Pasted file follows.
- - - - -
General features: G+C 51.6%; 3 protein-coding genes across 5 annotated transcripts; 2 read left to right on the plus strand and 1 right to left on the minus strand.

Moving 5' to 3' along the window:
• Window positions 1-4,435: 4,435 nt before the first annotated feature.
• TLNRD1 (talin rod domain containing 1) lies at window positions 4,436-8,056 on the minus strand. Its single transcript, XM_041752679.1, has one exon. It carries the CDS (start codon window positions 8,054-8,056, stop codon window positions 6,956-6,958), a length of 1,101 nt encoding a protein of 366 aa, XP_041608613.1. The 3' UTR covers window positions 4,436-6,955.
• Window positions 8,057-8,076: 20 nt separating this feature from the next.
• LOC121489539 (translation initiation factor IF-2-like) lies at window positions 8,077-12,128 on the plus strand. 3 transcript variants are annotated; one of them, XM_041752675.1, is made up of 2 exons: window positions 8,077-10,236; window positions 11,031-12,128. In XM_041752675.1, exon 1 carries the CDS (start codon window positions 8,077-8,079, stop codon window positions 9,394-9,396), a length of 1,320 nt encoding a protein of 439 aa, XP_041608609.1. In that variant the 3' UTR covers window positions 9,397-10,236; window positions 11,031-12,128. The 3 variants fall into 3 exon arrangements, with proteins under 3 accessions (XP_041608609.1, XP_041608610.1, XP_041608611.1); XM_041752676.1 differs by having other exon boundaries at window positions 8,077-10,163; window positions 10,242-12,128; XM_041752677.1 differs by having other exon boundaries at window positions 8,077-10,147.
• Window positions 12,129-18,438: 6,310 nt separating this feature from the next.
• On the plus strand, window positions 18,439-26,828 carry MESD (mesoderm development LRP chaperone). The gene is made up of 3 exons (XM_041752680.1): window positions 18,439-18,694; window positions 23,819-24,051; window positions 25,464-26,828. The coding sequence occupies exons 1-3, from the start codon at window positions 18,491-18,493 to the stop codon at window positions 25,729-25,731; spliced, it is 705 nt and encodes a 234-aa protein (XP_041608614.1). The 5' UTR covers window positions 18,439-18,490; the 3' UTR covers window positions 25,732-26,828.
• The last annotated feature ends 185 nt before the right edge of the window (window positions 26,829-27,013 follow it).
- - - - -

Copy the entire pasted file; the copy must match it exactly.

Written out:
General features: G+C 51.6%; 3 protein-coding genes across 5 annotated transcripts; 2 read left to right on the plus strand and 1 right to left on the minus strand.

Moving 5' to 3' along the window:
• Window positions 1-4,435: 4,435 nt before the first annotated feature.
• TLNRD1 (talin rod domain containing 1) lies at window positions 4,436-8,056 on the minus strand. Its single transcript, XM_041752679.1, has one exon. It carries the CDS (start codon window positions 8,054-8,056, stop codon window positions 6,956-6,958), a length of 1,101 nt encoding a protein of 366 aa, XP_041608613.1. The 3' UTR covers window positions 4,436-6,955.
• Window positions 8,057-8,076: 20 nt separating this feature from the next.
• LOC121489539 (translation initiation factor IF-2-like) lies at window positions 8,077-12,128 on the plus strand. 3 transcript variants are annotated; one of them, XM_041752675.1, is made up of 2 exons: window positions 8,077-10,236; window positions 11,031-12,128. In XM_041752675.1, exon 1 carries the CDS (start codon window positions 8,077-8,079, stop codon window positions 9,394-9,396), a length of 1,320 nt encoding a protein of 439 aa, XP_041608609.1. In that variant the 3' UTR covers window positions 9,397-10,236; window positions 11,031-12,128. The 3 variants fall into 3 exon arrangements, with proteins under 3 accessions (XP_041608609.1, XP_041608610.1, XP_041608611.1); XM_041752676.1 differs by having other exon boundaries at window positions 8,077-10,163; window positions 10,242-12,128; XM_041752677.1 differs by having other exon boundaries at window positions 8,077-10,147.
• Window positions 12,129-18,438: 6,310 nt separating this feature from the next.
• On the plus strand, window positions 18,439-26,828 carry MESD (mesoderm development LRP chaperone). The gene is made up of 3 exons (XM_041752680.1): window positions 18,439-18,694; window positions 23,819-24,051; window positions 25,464-26,828. The coding sequence occupies exons 1-3, from the start codon at window positions 18,491-18,493 to the stop codon at window positions 25,729-25,731; spliced, it is 705 nt and encodes a 234-aa protein (XP_041608614.1). The 5' UTR covers window positions 18,439-18,490; the 3' UTR covers window positions 25,732-26,828.
• The last annotated feature ends 185 nt before the right edge of the window (window positions 26,829-27,013 follow it).